Wines worthy of the price if you choose bottles by the labels

“Tasting with the eyes” is a phenom familiar to all fine wine merchants. We can wax profound with our customers, discussing wine flavor, production techniques, food complements, ad infinitum, but once we walk away, the customer opts for a more intriguing label, with more or less satisfying results.

If you choose wine for its label, these wines will make delightful impressions on the eye, the palate, and the pocketbook.

Dry Muscat, Bonterra (Lake County, California): Interested in “natural” wine? Your first purchase should be Bonterra. Since 1987, Bonterra has married planet, plant, and man, evolving beyond organic into sustainable agriculture: biodiversity in soil yielding pure, vibrant wines generating consistent income for family grape farmers. Yes, Muscat is Moscato, but while our favorite Asti contains about 120 grams per liter of sugar, this wine includes zero. Enticing honeysuckle aroma and flavors of ripe apricot, honey, and white pepper make a satisfying cocktail and complement to salads, lighter seafood, and pasta. The label depicting the “daughter of the wind” anemone flower will be a beautiful addition to any Springtime table. (About $16.) Bonterra's newest project is eco-friendly canned wine; check with your retailer for arrival.

Rose Trevenezie, “11 Minutes”, Pasqua (Trevenezie, Italy) offers pale salmon color, dry with fresh strawberry aromas and an interplay between mild fruit flavor, soft texture, and firm acidity. “11 minutes” is magic, according to Pasqua's winemaker, the optimum time to macerate grape skins with juice to extract the most pleasurable rose hues and flavors. It's also the time to derive maximum pleasure from your true love, according to regional poet Catullus (84 - 54 B.C.), who chronicled ecstasy, despair, and all the emotional states in between. Peer through the label to spy his love in her pleased, rosy glow. The traditional pint-shaped bottle gives satisfying heft to your pour. The cork gave this wine lover pushback on opening, but shouldn't deter anyone's enjoyment of this eminently satisfying wine. (About $20.)

Rose de Cotes de Provence (Cotes de Provence, France): Pale, star-bright color sparkles through a beautifully-etched bottle, with all sorts of repurposing possibilities. Ripe red berries, cinnamon, and white pepper accents and refreshing, dry finish make a dynamic complement a range of cuisine, primarily regional Mediterranean flavors of salads and antipasti, grilled meats and seafood. In bad form, this palate consumed this delicious wine so quickly; I had to ask for another bottle for notes! (About $21.)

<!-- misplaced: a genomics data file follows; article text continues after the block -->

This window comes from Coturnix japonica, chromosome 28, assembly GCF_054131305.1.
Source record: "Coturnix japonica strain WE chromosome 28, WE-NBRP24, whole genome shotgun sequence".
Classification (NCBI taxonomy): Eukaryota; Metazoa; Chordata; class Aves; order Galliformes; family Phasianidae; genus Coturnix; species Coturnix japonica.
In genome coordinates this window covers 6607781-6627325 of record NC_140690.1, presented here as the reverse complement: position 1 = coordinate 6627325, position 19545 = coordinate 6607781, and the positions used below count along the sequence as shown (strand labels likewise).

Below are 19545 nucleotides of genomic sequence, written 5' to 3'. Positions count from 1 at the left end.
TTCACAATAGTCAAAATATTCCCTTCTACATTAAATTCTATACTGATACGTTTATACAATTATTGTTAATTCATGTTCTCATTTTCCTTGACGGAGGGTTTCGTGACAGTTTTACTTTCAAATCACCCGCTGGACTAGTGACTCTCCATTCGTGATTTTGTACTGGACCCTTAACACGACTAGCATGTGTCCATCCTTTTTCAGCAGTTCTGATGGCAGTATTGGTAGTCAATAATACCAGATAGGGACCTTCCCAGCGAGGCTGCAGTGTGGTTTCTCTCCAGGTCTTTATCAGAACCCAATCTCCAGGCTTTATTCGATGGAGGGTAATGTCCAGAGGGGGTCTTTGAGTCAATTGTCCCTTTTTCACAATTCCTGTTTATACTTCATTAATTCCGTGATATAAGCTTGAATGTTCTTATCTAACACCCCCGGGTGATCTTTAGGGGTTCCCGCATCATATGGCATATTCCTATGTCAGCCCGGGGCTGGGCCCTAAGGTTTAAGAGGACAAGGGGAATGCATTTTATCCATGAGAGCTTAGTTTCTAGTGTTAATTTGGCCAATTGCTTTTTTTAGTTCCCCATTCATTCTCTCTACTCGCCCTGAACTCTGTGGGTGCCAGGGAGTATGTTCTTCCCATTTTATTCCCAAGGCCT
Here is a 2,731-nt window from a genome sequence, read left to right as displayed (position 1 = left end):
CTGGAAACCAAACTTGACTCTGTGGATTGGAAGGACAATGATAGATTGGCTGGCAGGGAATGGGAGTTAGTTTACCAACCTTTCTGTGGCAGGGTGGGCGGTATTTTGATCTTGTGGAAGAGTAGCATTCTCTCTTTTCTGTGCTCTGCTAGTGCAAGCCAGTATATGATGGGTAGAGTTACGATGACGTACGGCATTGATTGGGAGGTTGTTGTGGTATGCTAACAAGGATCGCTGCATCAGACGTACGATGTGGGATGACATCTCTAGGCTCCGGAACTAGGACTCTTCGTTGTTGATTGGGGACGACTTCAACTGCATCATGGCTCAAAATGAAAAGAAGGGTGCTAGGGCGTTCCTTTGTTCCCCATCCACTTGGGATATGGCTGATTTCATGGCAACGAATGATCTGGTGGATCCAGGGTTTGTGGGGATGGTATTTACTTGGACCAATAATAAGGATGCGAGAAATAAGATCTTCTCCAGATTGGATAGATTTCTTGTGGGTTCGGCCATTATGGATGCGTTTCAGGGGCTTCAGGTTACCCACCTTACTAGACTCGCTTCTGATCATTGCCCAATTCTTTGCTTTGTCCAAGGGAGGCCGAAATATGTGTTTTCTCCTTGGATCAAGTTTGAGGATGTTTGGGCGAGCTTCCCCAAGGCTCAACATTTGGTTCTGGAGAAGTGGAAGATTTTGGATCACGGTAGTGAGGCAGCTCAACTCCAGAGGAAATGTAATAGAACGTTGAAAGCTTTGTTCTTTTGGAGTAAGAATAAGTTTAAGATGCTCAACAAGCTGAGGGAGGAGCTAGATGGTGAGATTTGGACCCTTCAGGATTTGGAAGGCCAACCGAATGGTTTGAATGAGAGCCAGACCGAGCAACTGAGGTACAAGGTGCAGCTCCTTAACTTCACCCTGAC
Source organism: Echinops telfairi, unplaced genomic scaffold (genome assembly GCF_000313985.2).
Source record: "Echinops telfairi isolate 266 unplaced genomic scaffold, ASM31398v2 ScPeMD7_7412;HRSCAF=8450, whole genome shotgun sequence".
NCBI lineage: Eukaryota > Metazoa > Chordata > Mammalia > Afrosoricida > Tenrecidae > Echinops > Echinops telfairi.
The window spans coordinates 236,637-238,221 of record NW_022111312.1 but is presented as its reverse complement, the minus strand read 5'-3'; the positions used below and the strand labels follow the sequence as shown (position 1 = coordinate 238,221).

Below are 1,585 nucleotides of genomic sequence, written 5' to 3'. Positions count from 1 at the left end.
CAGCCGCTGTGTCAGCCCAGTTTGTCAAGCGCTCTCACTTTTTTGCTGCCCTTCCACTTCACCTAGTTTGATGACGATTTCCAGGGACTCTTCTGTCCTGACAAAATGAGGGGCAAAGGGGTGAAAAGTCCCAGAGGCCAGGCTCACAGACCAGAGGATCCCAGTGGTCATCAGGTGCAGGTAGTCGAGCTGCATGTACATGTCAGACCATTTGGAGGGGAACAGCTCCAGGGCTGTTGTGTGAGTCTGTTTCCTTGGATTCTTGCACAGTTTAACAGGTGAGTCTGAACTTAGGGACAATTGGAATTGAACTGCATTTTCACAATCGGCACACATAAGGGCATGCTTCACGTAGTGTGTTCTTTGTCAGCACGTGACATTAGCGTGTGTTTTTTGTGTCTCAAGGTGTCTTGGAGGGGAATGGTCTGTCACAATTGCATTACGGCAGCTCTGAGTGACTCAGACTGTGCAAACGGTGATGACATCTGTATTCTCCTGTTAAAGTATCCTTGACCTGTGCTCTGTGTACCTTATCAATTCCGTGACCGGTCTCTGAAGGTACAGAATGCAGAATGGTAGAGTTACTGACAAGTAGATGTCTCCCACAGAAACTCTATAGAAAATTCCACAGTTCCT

Sangiovese di Toscana, Il Bastardo (Italy): Camp meets quality in this perennial excellent value red. From the most-planted grape in Italy (Sangiovese), grown in one of its finest regions (Tuscany), this fleshy, firm and fun wine has winemaking cred: Grapes are sourced from finest growers throughout top Chianti zones and harvested just as fruit flavors ripen to balance refreshing acidity. Crushed grapes macerate with skins for ten days for bright color, pleasing tannin, and eminently-drinkable berry and spice flavor. You don't have to be Italian — and neither does your food — to enjoy this wine as a cocktail and to wash down the broadest range of savory dishes including BBQ wings and chili, lamb curry, stuffed portobellos or your favorite pizza. Look for the new label with our favorite Bastardo on a zippy Vespa. (About $10.)

Ross' choice

Name: Ricasoli Raritas 2015 Limited Edition

Producer: Ricasoli

Region: Chianti Classico, Tuscany, Italy

Vintage: 2015

Availability: Arriving in June; check with your fine wine merchant. About $300

Distributed by: Breakthrough Beverage, Cicero IL

Tasting Notes: Based on portions of Ricasoli's 1584 family tree, already deeply rooted in Tuscany, each label signifies a revolutionary concept — 100 percent Sangiovese, single vineyard Chianti. “When the first Baron of Ricasoli created the Chianti recipe in 1872, it was a blended wine and has remained a blended wine,” recounts the 32nd Baron. “We practice 'precision viticulture', fitting the finest clones and techniques to each 'genius locis,' what the French call terroir.” Each of three bottlings expresses the mysterious perfume, dark fruit flavors, spice, complexity and power typical of the finest Chianti Classico, with personalities unique to each vineyard. Characteristically firm tannin melded deliciously with grilled Australian lamb chops, served by City Winery Chicago and will repay the patience of cellaring for 10 years. Packed in a collector- and gift-worthy wooden crate.

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